Lichens of North America / Irwin M. Brodo, Sylvia Duran Sharnoff, Stephen Sharnoff ; with selected drawings by Susan Laurie-Bourque and published in collaboration with the Canadian Museum of Nature.

Main Author: Brodo, Irwin M.
Other Authors: Sharnoff, Sylvia Duran, Sharnoff, Stephen, Laurie-Bourque, Susan.
Published: New Haven : Yale University Press, 2001.
Subjects:
Review by Choice Review

Lichens come to life in this book, which features the best color photographs of these strange symbiotic communities that we are likely to see for a long time. The wonderful images delight the senses and provide most of the book's merit. A multichapter introduction will inform beginning students about lichen biology and lore, but its lack of depth and sparse bibliography will leave advanced scholars high and dry. The chapters tend to rehash material, both text and illustrations, that has been published within the last decade or so. The taxonomy is selective and in places, more than 20 years out-of-date. Distribution maps for the species are fairly accurate but lack resolution because of their small size. Amateurs may be drawn to the sparkly, newly coined "common names" appended to each species. The names are an artifice that can be attributed to the authors' creativity, but they sap credibility from a serious scientific work with a supposed focus on taxonomy and attendant botanical nomenclature. The volume is too big to be carried on a field trip but appropriate as a beginning laboratory resource or on the coffee table. General readers; lower- and upper-division undergraduates. S. Hammer Boston University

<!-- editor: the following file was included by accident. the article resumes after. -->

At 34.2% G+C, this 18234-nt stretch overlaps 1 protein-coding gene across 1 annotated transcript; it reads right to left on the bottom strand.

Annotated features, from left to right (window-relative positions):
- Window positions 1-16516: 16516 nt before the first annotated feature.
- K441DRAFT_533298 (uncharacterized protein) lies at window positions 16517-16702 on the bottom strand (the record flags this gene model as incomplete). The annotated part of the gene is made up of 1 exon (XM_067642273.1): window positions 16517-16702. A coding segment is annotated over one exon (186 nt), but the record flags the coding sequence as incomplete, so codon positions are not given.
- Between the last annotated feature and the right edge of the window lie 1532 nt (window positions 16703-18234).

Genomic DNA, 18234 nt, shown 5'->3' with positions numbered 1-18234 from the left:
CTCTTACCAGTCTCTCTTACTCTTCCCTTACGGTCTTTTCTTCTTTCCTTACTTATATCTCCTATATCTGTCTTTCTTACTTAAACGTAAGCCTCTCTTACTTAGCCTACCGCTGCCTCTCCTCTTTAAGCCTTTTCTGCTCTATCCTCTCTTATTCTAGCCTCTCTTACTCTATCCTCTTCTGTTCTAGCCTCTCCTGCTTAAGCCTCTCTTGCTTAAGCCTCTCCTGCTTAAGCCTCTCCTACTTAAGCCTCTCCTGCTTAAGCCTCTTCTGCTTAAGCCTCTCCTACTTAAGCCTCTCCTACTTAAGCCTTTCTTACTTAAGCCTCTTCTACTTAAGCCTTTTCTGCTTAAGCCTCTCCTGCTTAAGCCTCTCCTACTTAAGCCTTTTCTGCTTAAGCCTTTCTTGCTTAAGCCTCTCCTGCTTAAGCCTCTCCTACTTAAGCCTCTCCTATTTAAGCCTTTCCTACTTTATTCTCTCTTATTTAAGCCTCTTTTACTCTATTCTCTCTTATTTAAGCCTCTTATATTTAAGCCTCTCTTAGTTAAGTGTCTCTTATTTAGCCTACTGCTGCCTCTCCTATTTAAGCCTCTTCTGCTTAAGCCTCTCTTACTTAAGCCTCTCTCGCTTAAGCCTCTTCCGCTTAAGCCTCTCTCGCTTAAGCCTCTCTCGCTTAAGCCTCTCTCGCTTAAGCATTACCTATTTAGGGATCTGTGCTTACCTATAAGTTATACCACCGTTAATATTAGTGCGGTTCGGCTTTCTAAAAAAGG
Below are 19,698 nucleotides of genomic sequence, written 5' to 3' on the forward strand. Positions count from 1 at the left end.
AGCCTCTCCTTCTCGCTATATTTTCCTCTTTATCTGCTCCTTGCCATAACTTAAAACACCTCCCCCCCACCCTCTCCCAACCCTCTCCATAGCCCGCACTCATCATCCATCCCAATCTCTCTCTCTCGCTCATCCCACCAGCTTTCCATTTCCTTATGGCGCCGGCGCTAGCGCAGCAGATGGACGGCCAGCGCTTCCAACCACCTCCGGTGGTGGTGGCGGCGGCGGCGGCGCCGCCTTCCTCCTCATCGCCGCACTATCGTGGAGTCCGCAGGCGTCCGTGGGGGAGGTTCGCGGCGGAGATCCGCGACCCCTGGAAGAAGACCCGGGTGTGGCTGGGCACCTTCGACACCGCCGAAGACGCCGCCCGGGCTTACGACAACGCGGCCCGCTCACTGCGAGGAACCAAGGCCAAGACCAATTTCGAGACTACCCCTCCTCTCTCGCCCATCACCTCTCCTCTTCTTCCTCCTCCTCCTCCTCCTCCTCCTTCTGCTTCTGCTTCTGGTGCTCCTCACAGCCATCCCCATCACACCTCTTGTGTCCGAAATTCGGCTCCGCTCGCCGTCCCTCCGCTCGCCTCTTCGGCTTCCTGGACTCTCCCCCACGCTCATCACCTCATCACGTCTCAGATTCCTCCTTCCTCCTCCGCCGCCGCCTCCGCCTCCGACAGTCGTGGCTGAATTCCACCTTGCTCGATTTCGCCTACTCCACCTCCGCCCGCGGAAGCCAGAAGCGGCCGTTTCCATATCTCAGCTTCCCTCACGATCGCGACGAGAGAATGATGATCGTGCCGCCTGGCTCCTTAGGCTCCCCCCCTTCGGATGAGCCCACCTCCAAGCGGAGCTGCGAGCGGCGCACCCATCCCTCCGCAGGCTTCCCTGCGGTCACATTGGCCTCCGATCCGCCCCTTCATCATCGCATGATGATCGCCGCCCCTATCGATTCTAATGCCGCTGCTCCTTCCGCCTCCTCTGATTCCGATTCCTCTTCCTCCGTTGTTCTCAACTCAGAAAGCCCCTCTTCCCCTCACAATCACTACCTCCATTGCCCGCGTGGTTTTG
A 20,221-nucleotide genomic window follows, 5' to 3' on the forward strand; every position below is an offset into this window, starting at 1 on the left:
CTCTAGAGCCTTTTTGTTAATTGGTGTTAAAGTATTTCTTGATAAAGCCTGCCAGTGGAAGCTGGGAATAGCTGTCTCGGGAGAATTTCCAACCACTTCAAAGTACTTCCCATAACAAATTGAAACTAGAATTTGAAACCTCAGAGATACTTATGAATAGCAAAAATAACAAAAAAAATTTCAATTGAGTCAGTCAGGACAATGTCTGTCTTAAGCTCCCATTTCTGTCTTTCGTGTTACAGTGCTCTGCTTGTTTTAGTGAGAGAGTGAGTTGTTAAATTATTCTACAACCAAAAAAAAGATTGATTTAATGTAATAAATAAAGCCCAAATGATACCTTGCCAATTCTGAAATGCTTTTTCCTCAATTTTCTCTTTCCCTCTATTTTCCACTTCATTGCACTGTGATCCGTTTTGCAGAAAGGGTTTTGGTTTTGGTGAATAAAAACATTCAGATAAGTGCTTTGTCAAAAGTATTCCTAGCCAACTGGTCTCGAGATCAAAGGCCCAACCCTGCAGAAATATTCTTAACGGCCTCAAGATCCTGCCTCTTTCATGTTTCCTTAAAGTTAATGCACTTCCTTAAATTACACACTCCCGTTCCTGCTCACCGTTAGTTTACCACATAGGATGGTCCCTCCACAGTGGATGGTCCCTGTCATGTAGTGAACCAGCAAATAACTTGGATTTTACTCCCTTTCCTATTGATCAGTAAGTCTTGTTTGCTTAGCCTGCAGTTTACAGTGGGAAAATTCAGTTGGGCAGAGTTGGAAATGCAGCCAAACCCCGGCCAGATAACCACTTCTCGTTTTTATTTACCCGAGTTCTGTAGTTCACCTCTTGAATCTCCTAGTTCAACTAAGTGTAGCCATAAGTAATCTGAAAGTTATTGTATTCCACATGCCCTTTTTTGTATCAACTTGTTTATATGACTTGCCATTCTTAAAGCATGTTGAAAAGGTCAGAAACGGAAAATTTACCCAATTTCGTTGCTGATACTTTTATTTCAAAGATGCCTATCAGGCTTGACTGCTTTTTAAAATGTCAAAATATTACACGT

Copyright American Library Association, used with permission.
Review by Library Journal Review

Lichens are a combination of a fungus and an alga but have a unique structure and appearance quite different from either. Existing worldwide and growing on a variety of surfaces, including rocks, soil, and trees, they may appear leafy, shrubby, mossy, crusty, or jellylike and are seen in a wide range of colors, from brilliant oranges, yellows, and reds to dull grays and browns. This huge new book, written by a world authority on lichens and emeritus research scientist at the Canadian Museum of Nature, Ottawa, provides information on about 1500 of the roughly 3600 recognized North American lichens. Part 1 introduces lichens in 14 clearly written chapters that discuss their biology, ecology, geography, environmental roles, and collection. Part 2, the heart of the book, is a guide that offers identification keys to groups, genera, and species and their descriptions, with accompanying photographs and North American distribution maps. The more than 900 truly beautiful, full-color photos were taken by the Sharnoffs, nature photographers whose work has been widely published in National Geographic, Smithsonian, and elsewhere. Of value to professionals and amateurs alike, this book is certain to be a classic reference for decades to come. Highly recommended for academic and research libraries and for public libraries where interest warrants; libraries needing only a brief yet informative introduction to lichens should consider William Purvis's inexpensive Lichens (Smithsonian Institution, 2000). William H. Wiese, Iowa State Univ. Lib., Ames (c) Copyright 2010. Library Journals LLC, a wholly owned subsidiary of Media Source, Inc. No redistribution permitted.

(c) Copyright Library Journals LLC, a wholly owned subsidiary of Media Source, Inc. No redistribution permitted.